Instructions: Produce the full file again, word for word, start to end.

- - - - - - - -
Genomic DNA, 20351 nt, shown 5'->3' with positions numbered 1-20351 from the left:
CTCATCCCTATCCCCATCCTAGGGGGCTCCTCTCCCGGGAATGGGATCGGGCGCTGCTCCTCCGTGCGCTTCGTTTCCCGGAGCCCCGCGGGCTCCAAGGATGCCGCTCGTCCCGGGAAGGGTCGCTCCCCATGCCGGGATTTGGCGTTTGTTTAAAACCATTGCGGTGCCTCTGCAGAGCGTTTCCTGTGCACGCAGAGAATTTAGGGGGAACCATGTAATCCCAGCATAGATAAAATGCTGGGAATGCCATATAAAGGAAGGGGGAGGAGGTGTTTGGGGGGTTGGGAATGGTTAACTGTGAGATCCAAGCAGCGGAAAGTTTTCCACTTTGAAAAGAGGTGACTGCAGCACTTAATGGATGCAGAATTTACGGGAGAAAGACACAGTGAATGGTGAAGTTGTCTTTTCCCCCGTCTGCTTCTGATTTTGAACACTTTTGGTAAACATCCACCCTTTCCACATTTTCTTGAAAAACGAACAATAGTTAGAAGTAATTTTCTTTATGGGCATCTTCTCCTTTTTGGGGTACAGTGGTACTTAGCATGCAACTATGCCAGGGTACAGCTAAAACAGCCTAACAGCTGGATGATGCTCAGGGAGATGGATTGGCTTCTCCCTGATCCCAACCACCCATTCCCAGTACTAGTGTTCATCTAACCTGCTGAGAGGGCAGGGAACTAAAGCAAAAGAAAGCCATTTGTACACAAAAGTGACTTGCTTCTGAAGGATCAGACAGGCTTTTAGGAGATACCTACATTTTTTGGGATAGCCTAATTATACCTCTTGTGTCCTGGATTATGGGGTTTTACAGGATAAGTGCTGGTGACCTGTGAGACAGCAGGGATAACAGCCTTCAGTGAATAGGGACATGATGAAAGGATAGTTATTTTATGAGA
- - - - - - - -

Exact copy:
Genomic DNA, 20351 nt, shown 5'->3' with positions numbered 1-20351 from the left:
CTCATCCCTATCCCCATCCTAGGGGGCTCCTCTCCCGGGAATGGGATCGGGCGCTGCTCCTCCGTGCGCTTCGTTTCCCGGAGCCCCGCGGGCTCCAAGGATGCCGCTCGTCCCGGGAAGGGTCGCTCCCCATGCCGGGATTTGGCGTTTGTTTAAAACCATTGCGGTGCCTCTGCAGAGCGTTTCCTGTGCACGCAGAGAATTTAGGGGGAACCATGTAATCCCAGCATAGATAAAATGCTGGGAATGCCATATAAAGGAAGGGGGAGGAGGTGTTTGGGGGGTTGGGAATGGTTAACTGTGAGATCCAAGCAGCGGAAAGTTTTCCACTTTGAAAAGAGGTGACTGCAGCACTTAATGGATGCAGAATTTACGGGAGAAAGACACAGTGAATGGTGAAGTTGTCTTTTCCCCCGTCTGCTTCTGATTTTGAACACTTTTGGTAAACATCCACCCTTTCCACATTTTCTTGAAAAACGAACAATAGTTAGAAGTAATTTTCTTTATGGGCATCTTCTCCTTTTTGGGGTACAGTGGTACTTAGCATGCAACTATGCCAGGGTACAGCTAAAACAGCCTAACAGCTGGATGATGCTCAGGGAGATGGATTGGCTTCTCCCTGATCCCAACCACCCATTCCCAGTACTAGTGTTCATCTAACCTGCTGAGAGGGCAGGGAACTAAAGCAAAAGAAAGCCATTTGTACACAAAAGTGACTTGCTTCTGAAGGATCAGACAGGCTTTTAGGAGATACCTACATTTTTTGGGATAGCCTAATTATACCTCTTGTGTCCTGGATTATGGGGTTTTACAGGATAAGTGCTGGTGACCTGTGAGACAGCAGGGATAACAGCCTTCAGTGAATAGGGACATGATGAAAGGATAGTTATTTTATGAGA